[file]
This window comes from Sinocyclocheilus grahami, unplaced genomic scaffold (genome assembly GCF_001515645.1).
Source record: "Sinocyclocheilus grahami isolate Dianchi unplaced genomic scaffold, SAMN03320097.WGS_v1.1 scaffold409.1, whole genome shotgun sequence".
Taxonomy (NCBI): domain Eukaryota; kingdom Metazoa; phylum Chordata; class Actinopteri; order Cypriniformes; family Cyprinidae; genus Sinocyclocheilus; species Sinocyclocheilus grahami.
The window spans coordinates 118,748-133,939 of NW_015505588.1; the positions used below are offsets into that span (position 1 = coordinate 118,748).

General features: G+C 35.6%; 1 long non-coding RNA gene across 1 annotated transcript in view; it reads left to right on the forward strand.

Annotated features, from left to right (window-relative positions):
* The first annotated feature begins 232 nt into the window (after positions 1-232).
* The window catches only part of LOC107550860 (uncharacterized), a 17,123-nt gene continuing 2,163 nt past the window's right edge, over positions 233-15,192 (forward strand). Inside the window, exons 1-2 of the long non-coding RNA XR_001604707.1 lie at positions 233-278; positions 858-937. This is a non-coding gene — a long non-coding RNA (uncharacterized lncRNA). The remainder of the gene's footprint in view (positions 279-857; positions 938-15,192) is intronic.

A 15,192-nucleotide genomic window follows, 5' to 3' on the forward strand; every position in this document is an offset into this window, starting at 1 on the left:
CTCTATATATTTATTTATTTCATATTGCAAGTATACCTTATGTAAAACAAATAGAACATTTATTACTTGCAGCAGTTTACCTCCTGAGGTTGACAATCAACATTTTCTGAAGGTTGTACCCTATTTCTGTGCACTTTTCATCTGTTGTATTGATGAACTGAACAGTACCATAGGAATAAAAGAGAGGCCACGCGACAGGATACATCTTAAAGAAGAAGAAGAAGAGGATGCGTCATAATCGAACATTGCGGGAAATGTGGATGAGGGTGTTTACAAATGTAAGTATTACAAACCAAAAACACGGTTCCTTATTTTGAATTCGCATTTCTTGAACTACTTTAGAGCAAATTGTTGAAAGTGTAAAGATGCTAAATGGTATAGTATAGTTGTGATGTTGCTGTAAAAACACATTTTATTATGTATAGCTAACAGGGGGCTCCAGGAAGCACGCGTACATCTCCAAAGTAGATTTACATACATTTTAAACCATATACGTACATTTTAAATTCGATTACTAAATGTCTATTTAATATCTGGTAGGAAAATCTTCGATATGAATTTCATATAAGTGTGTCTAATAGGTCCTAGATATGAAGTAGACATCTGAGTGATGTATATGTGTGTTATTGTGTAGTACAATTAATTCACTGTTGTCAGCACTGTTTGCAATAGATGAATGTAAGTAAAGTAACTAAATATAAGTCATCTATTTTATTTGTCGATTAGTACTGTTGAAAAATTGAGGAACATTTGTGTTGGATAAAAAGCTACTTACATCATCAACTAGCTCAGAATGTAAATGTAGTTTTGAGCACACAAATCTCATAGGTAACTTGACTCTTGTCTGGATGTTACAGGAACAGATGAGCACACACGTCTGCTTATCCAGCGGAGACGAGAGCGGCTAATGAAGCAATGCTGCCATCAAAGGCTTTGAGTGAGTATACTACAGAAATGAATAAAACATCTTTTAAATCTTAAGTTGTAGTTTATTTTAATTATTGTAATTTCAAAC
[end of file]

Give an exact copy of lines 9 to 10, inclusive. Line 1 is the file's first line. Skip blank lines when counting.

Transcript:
A 15,192-nucleotide genomic window follows, 5' to 3' on the forward strand; every position in this document is an offset into this window, starting at 1 on the left:
CTCTATATATTTATTTATTTCATATTGCAAGTATACCTTATGTAAAACAAATAGAACATTTATTACTTGCAGCAGTTTACCTCCTGAGGTTGACAATCAACATTTTCTGAAGGTTGTACCCTATTTCTGTGCACTTTTCATCTGTTGTATTGATGAACTGAACAGTACCATAGGAATAAAAGAGAGGCCACGCGACAGGATACATCTTAAAGAAGAAGAAGAAGAGGATGCGTCATAATCGAACATTGCGGGAAATGTGGATGAGGGTGTTTACAAATGTAAGTATTACAAACCAAAAACACGGTTCCTTATTTTGAATTCGCATTTCTTGAACTACTTTAGAGCAAATTGTTGAAAGTGTAAAGATGCTAAATGGTATAGTATAGTTGTGATGTTGCTGTAAAAACACATTTTATTATGTATAGCTAACAGGGGGCTCCAGGAAGCACGCGTACATCTCCAAAGTAGATTTACATACATTTTAAACCATATACGTACATTTTAAATTCGATTACTAAATGTCTATTTAATATCTGGTAGGAAAATCTTCGATATGAATTTCATATAAGTGTGTCTAATAGGTCCTAGATATGAAGTAGACATCTGAGTGATGTATATGTGTGTTATTGTGTAGTACAATTAATTCACTGTTGTCAGCACTGTTTGCAATAGATGAATGTAAGTAAAGTAACTAAATATAAGTCATCTATTTTATTTGTCGATTAGTACTGTTGAAAAATTGAGGAACATTTGTGTTGGATAAAAAGCTACTTACATCATCAACTAGCTCAGAATGTAAATGTAGTTTTGAGCACACAAATCTCATAGGTAACTTGACTCTTGTCTGGATGTTACAGGAACAGATGAGCACACACGTCTGCTTATCCAGCGGAGACGAGAGCGGCTAATGAAGCAATGCTGCCATCAAAGGCTTTGAGTGAGTATACTACAGAAATGAATAAAACATCTTTTAAATCTTAAGTTGTAGTTTATTTTAATTATTGTAATTTCAAAC